July 24, 2024

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DDW24: Study Suggests Female GI Physicians Are Better Meeting the Care Needs of their Patients

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DDW24: Study Suggests Female GI Physicians Are Better Meeting the Care Needs of their Patients

MedicalResearch.com Interview with:

Laura Targownik, MDLead author and Clinician-Investigator Mount Sinai Hospital in Toronto Departmental Division Director, Gastroenterology and Hepatology University of TorontoLaura Targownik, MDLead author and Clinician-Investigator Mount Sinai Hospital in Toronto Departmental Division Director, Gastroenterology and Hepatology University of Toronto

Dr. Targownik

Laura Targownik, MD
Lead author and Clinician-Investigator
Mount Sinai Hospital in Toronto
Departmental Division Director, Gastroenterology and Hepatology
University of Toronto

MedicalResearch.com: What is the background for this study? Was there a difference in the types of patients or need for surgery seen by the female/male physicians?

Response: The background for this study is that there is an emerging body of literature that having a female physician leads to better patient outcomes in many health care settings, especially amongst patients undergoing surgery or being admitted to hospital.  However, this has not previously been evaluated in gastroenterology.  Female and male gastroenterologists may have different styles of practice on average, and this potentially could lead to differences in how patients engage with the health care system following an initial assessment.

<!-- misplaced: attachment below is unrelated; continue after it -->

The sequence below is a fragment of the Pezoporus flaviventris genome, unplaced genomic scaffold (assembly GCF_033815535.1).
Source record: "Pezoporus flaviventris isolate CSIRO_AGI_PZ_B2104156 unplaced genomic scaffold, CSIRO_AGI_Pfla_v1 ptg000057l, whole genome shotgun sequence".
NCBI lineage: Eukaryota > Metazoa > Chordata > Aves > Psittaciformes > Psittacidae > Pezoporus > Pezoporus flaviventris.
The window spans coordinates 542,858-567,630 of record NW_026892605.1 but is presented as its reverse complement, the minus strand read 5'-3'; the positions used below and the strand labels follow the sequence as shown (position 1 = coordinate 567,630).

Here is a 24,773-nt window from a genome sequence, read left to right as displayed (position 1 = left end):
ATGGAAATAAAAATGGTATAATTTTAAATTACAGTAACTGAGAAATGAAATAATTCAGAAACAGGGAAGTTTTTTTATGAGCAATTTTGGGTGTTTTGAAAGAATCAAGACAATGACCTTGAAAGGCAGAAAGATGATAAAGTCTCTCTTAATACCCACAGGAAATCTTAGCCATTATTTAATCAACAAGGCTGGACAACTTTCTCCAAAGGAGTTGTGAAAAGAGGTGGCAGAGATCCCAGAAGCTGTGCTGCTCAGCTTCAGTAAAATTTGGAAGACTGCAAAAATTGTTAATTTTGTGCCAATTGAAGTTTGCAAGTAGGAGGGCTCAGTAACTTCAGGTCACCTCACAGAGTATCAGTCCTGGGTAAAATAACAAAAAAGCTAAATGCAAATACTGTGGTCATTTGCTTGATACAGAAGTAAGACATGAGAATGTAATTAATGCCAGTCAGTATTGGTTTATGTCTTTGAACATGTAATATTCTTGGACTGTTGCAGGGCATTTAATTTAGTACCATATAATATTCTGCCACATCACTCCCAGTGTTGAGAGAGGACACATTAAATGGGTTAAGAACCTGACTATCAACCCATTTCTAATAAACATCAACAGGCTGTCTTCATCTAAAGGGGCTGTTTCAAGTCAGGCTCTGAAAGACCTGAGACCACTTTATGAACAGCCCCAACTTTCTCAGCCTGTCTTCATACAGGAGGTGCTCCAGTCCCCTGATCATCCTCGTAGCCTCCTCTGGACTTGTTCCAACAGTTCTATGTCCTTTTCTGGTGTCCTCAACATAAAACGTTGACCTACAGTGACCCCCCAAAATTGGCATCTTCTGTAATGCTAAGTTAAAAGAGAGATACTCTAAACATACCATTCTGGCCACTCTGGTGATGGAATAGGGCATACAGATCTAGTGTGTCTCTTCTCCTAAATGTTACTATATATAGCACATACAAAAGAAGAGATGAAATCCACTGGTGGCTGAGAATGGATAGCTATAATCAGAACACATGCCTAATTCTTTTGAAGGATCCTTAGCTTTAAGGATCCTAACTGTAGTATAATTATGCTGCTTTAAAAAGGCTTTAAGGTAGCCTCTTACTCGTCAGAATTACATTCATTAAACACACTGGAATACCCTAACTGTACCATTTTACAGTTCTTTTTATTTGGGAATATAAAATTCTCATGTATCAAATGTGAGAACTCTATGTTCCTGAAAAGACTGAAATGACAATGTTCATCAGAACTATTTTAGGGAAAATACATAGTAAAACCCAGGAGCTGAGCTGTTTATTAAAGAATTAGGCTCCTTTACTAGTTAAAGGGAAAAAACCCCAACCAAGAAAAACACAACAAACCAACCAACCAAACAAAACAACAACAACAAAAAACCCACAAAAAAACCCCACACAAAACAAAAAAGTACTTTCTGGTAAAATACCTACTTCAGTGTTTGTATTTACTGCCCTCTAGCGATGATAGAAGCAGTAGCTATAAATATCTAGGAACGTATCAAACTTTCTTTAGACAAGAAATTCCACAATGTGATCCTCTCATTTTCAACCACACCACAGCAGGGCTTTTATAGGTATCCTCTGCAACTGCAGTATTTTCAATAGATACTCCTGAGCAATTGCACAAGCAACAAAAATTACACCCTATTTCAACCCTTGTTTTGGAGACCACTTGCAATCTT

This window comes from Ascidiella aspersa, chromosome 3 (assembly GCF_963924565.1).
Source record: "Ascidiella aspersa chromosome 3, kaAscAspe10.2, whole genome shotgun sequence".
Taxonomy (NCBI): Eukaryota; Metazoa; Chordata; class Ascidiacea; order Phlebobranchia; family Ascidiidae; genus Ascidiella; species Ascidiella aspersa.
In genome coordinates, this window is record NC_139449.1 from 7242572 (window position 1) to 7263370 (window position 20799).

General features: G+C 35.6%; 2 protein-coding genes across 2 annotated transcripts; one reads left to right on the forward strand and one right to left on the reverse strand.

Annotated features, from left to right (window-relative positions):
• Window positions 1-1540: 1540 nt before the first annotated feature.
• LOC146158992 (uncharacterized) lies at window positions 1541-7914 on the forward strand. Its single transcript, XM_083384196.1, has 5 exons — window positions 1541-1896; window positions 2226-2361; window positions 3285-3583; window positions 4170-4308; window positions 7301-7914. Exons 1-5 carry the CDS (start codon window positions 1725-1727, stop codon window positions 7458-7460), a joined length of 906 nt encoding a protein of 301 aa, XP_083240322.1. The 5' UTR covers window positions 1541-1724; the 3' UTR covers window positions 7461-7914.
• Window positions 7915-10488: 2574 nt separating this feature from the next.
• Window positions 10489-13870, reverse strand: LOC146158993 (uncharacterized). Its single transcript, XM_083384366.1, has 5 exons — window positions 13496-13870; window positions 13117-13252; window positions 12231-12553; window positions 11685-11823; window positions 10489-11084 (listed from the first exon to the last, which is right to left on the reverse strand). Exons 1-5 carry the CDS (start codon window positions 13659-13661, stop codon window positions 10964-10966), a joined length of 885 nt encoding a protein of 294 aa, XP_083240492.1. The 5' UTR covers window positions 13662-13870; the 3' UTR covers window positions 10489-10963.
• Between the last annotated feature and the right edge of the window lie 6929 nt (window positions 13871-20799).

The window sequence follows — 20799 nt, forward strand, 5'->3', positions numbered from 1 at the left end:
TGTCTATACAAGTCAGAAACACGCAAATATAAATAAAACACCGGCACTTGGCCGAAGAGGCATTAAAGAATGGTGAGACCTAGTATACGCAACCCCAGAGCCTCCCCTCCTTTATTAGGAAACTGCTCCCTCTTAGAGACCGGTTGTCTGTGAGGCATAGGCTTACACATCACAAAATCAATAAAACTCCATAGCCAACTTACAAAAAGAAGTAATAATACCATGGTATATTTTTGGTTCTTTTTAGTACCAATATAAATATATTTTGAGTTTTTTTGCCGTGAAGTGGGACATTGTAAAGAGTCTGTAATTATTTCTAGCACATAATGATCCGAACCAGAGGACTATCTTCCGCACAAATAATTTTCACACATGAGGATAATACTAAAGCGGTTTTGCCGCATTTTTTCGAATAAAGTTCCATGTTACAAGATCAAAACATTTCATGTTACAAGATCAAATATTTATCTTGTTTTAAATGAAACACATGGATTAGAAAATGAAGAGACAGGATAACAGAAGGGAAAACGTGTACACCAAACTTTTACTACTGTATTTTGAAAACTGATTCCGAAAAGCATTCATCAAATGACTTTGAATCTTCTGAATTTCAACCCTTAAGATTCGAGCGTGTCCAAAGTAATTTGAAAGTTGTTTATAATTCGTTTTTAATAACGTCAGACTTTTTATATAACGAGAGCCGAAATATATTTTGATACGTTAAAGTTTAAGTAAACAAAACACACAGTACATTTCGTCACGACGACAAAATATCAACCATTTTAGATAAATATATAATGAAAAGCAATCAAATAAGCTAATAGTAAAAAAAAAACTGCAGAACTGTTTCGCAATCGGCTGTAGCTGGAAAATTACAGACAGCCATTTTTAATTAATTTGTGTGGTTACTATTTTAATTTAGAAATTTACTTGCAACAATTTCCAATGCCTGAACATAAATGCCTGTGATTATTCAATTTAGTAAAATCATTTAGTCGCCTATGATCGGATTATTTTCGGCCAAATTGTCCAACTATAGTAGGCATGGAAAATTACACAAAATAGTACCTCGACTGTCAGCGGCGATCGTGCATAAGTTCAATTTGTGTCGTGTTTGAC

MedicalResearch.com: What are the main findings?

Response:  We found that in the 2 years following an initial GI consult, that there were significant reductions in the rate of inpatient hospitalizations for GI indications, fewer emergency room visits, and fewer visits to primary care physicians for people who say female gastroenterologists compared to those who were initially seen and assessed by male gastroenterologists.  These reductions were also seen most prominently for female patients seen by female gastroenterologists. The magnitude of these reductions were 8% for primary care visits, 12% for ER visits, and 20% for inpatient hospitalizations.

MedicalResearch.com: What should readers take away from your report?

Response: Our study suggests that there is a sustained reduction in subsequent health care utilization seen among people of all genders when they are seen by a female gastroenterologist, and may suggest that female GIs are better meeting the care needs of their patients, making them less likely to require care in other settings.  However, the underlying explanations for why we are seeing this effect are yet to be determined 

MedicalResearch.com: What recommendations do you have for future research as a results of this study?

Response: We want to better understand first if this association is truly causal, or is perhaps explained by other confounding factors. However, these effects remain significant even after adjusting for multiple confounding factors.  We hope to learn what are the differences between how men and women gastroenterologists practice that might be responsible for these effects, especially if these beneficial elements of practice that women gastroenterologists may do better can be shared among both male and female GIs. 

Disclosures: This study was supported by the IMAGINE Consortium, and there was no funding from any commercial entity

Citation: Abstract presented during Digestive Disease Week 2024  Abstract Sa1002
The impact of physician gender on health care utilization among men and women following initial GI consultation
May 18, 2024

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Last Updated on May 20, 2024 by Marie Benz MD FAAD


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